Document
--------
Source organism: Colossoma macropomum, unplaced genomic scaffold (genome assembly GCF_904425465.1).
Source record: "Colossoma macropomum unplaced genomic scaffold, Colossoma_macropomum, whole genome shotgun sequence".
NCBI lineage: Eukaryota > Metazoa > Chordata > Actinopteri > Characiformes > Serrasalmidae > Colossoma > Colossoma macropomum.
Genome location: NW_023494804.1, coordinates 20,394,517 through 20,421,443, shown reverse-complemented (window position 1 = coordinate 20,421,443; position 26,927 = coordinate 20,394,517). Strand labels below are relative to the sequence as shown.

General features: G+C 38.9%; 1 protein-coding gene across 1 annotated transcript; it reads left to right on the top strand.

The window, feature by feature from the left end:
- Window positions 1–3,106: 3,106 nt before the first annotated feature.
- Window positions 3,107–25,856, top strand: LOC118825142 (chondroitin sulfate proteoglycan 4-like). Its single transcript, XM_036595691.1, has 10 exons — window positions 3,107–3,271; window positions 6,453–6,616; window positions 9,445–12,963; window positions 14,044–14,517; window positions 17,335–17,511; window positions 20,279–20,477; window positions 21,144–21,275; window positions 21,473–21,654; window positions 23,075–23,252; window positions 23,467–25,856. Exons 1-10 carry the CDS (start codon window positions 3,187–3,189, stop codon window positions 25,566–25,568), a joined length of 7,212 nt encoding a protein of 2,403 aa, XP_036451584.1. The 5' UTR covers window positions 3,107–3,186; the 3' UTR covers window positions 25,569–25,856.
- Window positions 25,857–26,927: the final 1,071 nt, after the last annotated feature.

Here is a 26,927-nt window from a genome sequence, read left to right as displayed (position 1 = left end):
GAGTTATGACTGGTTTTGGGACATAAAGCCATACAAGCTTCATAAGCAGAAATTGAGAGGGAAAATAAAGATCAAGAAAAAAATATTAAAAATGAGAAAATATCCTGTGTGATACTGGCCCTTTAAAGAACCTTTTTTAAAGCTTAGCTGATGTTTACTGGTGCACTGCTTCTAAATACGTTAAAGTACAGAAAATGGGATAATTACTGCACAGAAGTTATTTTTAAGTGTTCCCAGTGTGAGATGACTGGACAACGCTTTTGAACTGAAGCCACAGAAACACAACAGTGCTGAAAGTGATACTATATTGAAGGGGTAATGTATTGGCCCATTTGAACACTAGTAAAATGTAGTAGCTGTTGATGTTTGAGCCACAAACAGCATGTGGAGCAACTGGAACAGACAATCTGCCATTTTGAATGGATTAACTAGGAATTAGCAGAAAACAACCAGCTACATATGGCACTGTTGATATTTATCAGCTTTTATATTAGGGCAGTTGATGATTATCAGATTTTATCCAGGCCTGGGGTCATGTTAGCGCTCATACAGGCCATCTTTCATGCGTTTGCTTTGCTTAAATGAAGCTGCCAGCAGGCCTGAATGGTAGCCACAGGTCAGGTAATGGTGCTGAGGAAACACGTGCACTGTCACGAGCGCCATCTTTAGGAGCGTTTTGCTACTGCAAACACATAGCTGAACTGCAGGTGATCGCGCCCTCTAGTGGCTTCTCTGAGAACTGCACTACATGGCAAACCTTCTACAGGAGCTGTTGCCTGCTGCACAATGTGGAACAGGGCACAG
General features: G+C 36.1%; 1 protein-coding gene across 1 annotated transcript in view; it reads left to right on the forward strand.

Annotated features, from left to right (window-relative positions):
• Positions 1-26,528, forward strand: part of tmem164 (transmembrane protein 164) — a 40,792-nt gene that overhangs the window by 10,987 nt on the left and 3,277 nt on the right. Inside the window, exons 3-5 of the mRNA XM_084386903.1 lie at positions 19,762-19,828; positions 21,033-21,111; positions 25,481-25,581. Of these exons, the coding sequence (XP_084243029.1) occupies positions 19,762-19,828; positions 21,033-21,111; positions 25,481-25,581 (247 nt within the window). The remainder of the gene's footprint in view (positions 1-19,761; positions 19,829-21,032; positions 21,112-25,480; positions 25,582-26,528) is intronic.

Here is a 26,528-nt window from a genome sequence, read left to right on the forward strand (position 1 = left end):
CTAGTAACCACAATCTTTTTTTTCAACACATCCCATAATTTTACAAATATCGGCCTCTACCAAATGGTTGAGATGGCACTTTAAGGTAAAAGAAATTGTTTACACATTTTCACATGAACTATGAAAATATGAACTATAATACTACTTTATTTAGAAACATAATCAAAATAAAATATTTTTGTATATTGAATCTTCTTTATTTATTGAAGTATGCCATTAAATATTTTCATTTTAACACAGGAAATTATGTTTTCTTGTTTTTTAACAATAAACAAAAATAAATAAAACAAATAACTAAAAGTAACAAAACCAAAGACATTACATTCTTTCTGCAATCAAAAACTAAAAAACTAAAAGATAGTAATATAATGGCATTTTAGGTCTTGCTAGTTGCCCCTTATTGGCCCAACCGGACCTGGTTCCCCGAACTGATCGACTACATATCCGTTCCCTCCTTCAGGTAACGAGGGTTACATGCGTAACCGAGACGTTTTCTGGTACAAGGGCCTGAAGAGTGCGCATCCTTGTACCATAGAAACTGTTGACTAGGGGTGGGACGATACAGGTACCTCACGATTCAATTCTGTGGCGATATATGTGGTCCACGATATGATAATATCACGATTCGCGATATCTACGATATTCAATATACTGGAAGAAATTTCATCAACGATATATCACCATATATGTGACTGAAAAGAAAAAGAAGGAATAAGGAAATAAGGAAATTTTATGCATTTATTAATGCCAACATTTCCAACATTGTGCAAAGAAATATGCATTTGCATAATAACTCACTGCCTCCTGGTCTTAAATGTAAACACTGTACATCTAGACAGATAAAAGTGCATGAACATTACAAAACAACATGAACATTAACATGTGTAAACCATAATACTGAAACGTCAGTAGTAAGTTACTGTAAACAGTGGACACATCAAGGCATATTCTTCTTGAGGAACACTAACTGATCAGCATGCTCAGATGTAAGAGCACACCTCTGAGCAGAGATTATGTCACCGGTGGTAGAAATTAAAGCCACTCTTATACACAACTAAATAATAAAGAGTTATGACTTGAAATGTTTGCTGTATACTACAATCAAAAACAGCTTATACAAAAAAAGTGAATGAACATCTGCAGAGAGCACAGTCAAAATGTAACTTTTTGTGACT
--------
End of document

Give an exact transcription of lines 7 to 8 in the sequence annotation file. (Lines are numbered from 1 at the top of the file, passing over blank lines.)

- Window positions 1–3,106: 3,106 nt before the first annotated feature.
- Window positions 3,107–25,856, top strand: LOC118825142 (chondroitin sulfate proteoglycan 4-like). Its single transcript, XM_036595691.1, has 10 exons — window positions 3,107–3,271; window positions 6,453–6,616; window positions 9,445–12,963; window positions 14,044–14,517; window positions 17,335–17,511; window positions 20,279–20,477; window positions 21,144–21,275; window positions 21,473–21,654; window positions 23,075–23,252; window positions 23,467–25,856. Exons 1-10 carry the CDS (start codon window positions 3,187–3,189, stop codon window positions 25,566–25,568), a joined length of 7,212 nt encoding a protein of 2,403 aa, XP_036451584.1. The 5' UTR covers window positions 3,107–3,186; the 3' UTR covers window positions 25,569–25,856.